AdvBioCh4, MC - Chapter 4 The Three-Dimensional Structure...

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Chapter 4 The Three-Dimensional Structure of Proteins Multiple Choice Questions 1. All of the following are considered “weak” interactions in proteins, except: A) hydrogen bonds. B) hydrophobic interactions. C) ionic bonds. D) peptide bonds. E) van der Waals forces. 2. The most important contribution to the stability of a protein’s conformation appears to be the: A) entropy increase from the decrease in ordered water molecules forming a solvent shell around it. B) maximum entropy increase from ionic interactions between the ionized amino acids in a protein. C) sum of free energies of formation of many weak interactions among the hundreds of amino acids in a protein. D) sum of free energies of formation of many weak interactions between its polar amino acids and surrounding water. E) stabilizing effect of hydrogen bonding between the carbonyl group of one peptide bond and the amino group of another. 3. In an aqueous solution, protein conformation is determined by two major factors. One is the formation of the maximum number of hydrogen bonds. The other is the: A) formation of the maximum number of hydrophilic interactions. B) maximization of ionic interactions. C) minimization of entropy by the formation of a water solvent shell around the protein. D) placement of hydrophobic amino acid residues within the interior of the protein. E) placement of polar amino acid residues around the exterior of the protein. 4. Pauling and Corey’s studies of the peptide bond showed that: A) at pH 7, many different peptide bond conformations are equally probable. B) peptide bonds are essentially planar, with no rotation about the C—N axis. C) peptide bonds in proteins are unusual, and unlike those in small model compounds. D) peptide bond structure is extraordinarily complex. E) primary structure of all proteins is similar, although the secondary and tertiary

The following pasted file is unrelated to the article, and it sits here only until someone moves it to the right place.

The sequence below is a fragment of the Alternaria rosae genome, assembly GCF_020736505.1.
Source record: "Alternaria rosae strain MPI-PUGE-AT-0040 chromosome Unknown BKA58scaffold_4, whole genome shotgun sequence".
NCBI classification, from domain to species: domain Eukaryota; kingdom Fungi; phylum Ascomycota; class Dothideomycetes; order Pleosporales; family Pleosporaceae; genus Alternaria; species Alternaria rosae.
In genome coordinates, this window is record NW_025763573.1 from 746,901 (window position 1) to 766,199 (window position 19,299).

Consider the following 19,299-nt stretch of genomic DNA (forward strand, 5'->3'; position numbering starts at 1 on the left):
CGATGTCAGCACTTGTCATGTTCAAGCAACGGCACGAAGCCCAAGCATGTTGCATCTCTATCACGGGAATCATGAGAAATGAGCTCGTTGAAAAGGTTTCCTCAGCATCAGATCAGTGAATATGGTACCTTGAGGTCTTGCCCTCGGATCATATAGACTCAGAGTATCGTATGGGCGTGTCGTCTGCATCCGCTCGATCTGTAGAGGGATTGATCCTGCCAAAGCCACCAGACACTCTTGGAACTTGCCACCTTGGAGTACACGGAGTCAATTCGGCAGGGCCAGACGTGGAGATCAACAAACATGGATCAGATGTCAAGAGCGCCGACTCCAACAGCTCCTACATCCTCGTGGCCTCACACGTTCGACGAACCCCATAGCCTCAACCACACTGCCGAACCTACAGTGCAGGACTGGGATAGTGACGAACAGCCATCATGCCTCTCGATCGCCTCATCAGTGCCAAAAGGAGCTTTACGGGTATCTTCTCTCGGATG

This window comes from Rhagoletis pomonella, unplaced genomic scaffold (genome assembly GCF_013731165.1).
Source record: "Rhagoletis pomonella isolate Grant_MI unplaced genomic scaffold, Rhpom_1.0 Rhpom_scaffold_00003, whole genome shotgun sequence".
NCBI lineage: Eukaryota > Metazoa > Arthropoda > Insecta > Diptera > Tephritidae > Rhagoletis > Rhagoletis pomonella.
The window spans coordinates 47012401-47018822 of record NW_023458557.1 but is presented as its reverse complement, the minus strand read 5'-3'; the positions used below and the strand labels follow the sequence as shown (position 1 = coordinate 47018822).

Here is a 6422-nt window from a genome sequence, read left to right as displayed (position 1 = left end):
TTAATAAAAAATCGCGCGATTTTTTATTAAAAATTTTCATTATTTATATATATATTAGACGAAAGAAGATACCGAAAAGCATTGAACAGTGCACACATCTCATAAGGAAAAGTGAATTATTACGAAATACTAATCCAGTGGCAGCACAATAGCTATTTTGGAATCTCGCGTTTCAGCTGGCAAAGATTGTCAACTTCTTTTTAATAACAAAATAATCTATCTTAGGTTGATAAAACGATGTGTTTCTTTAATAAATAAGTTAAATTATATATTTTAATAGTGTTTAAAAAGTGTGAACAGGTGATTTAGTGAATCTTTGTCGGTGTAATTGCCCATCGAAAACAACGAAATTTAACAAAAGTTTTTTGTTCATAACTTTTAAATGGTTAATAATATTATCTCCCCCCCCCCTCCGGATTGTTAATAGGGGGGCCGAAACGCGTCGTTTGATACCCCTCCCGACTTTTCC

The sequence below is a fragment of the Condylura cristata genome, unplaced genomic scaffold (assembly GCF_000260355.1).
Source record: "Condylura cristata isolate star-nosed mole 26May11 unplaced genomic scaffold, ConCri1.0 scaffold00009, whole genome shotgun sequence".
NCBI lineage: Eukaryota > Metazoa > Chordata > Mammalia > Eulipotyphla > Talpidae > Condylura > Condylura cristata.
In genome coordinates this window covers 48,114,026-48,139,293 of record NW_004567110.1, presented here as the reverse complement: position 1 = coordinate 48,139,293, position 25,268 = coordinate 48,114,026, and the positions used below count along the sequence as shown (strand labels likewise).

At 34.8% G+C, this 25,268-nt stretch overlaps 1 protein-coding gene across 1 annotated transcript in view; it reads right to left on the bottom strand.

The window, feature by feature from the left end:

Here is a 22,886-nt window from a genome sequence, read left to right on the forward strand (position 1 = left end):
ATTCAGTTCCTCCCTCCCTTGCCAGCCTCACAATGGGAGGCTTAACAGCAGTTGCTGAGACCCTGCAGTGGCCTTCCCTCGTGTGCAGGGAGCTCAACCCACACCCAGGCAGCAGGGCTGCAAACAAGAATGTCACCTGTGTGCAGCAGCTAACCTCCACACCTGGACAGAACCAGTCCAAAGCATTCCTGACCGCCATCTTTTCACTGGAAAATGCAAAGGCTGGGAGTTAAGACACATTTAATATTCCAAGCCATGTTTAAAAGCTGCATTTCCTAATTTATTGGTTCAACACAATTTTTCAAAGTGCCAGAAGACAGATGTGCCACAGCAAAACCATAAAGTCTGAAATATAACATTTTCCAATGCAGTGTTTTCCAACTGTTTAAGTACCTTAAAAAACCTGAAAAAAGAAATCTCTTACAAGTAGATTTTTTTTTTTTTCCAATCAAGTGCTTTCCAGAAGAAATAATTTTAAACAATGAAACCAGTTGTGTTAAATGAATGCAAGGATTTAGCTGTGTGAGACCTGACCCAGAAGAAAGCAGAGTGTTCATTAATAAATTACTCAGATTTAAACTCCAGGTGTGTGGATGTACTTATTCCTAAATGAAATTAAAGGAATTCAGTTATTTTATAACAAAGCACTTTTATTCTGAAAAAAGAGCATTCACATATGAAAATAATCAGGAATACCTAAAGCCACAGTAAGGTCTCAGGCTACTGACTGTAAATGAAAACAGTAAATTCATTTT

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2 Chapter 4 The Three-Dimensional Structure of Proteins structure may differ greatly. 5. In the diagram below, the plane drawn behind the peptide bond indicates the: A) absence of rotation around the C—N bond because of its partial double-bond character. B) plane of rotation around the C α —N bond. C) region of steric hindrance determined by the large C=O group. D) region of the peptide bond that contributes to a Ramachandran plot. E) theoretical space between –180 and +180 degrees that can be occupied by the φ and ψ angles in the peptide bond. 6. Which of the following best represents the backbone arrangement of two peptide bonds? A) C α —N—C α —C—C α —N—C α —C B) C α —N—C—C—N—C α C) C—N—C α —C α —C—N D) C α —C—N—C α —C—N E) C α —C α —C—N—C α —C α —C 7. Which of the following pairs of bonds within a peptide backbone show free rotation around both bonds? A)
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AdvBioCh4, MC - Chapter 4 The Three-Dimensional Structure...

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